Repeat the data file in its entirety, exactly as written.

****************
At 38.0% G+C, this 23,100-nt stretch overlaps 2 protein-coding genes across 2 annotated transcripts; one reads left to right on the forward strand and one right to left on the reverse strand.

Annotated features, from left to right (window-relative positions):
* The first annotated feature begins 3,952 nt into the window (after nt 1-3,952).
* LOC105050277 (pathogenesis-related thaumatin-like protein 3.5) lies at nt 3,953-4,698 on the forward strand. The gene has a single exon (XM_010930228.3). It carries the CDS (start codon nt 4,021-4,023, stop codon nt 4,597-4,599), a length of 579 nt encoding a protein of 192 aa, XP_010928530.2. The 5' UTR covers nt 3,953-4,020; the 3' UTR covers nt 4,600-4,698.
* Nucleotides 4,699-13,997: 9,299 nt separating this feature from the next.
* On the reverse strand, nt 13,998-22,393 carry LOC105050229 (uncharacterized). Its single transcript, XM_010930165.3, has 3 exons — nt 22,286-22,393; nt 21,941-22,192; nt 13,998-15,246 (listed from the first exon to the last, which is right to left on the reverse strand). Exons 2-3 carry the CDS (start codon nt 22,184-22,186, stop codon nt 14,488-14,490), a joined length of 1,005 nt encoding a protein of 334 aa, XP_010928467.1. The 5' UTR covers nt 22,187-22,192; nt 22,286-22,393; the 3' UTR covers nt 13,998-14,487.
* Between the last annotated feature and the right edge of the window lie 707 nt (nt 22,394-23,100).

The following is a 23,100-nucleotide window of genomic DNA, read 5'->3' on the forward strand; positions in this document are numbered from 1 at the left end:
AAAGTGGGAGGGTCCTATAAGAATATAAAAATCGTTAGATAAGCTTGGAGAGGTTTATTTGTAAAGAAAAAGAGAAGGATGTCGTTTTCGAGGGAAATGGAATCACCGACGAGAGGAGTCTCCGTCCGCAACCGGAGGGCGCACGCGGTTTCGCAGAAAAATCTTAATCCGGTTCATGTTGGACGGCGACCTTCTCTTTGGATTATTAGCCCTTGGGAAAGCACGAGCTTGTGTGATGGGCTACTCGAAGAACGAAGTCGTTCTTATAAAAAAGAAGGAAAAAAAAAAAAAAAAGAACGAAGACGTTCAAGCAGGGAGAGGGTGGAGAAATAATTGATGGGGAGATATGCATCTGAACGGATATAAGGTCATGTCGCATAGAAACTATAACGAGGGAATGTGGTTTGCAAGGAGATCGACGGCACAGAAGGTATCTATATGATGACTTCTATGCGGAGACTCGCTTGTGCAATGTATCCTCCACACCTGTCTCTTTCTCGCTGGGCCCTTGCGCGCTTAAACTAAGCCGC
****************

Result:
At 38.0% G+C, this 23,100-nt stretch overlaps 2 protein-coding genes across 2 annotated transcripts; one reads left to right on the forward strand and one right to left on the reverse strand.

Annotated features, from left to right (window-relative positions):
* The first annotated feature begins 3,952 nt into the window (after nt 1-3,952).
* LOC105050277 (pathogenesis-related thaumatin-like protein 3.5) lies at nt 3,953-4,698 on the forward strand. The gene has a single exon (XM_010930228.3). It carries the CDS (start codon nt 4,021-4,023, stop codon nt 4,597-4,599), a length of 579 nt encoding a protein of 192 aa, XP_010928530.2. The 5' UTR covers nt 3,953-4,020; the 3' UTR covers nt 4,600-4,698.
* Nucleotides 4,699-13,997: 9,299 nt separating this feature from the next.
* On the reverse strand, nt 13,998-22,393 carry LOC105050229 (uncharacterized). Its single transcript, XM_010930165.3, has 3 exons — nt 22,286-22,393; nt 21,941-22,192; nt 13,998-15,246 (listed from the first exon to the last, which is right to left on the reverse strand). Exons 2-3 carry the CDS (start codon nt 22,184-22,186, stop codon nt 14,488-14,490), a joined length of 1,005 nt encoding a protein of 334 aa, XP_010928467.1. The 5' UTR covers nt 22,187-22,192; nt 22,286-22,393; the 3' UTR covers nt 13,998-14,487.
* Between the last annotated feature and the right edge of the window lie 707 nt (nt 22,394-23,100).

The following is a 23,100-nucleotide window of genomic DNA, read 5'->3' on the forward strand; positions in this document are numbered from 1 at the left end:
AAAGTGGGAGGGTCCTATAAGAATATAAAAATCGTTAGATAAGCTTGGAGAGGTTTATTTGTAAAGAAAAAGAGAAGGATGTCGTTTTCGAGGGAAATGGAATCACCGACGAGAGGAGTCTCCGTCCGCAACCGGAGGGCGCACGCGGTTTCGCAGAAAAATCTTAATCCGGTTCATGTTGGACGGCGACCTTCTCTTTGGATTATTAGCCCTTGGGAAAGCACGAGCTTGTGTGATGGGCTACTCGAAGAACGAAGTCGTTCTTATAAAAAAGAAGGAAAAAAAAAAAAAAAAGAACGAAGACGTTCAAGCAGGGAGAGGGTGGAGAAATAATTGATGGGGAGATATGCATCTGAACGGATATAAGGTCATGTCGCATAGAAACTATAACGAGGGAATGTGGTTTGCAAGGAGATCGACGGCACAGAAGGTATCTATATGATGACTTCTATGCGGAGACTCGCTTGTGCAATGTATCCTCCACACCTGTCTCTTTCTCGCTGGGCCCTTGCGCGCTTAAACTAAGCCGC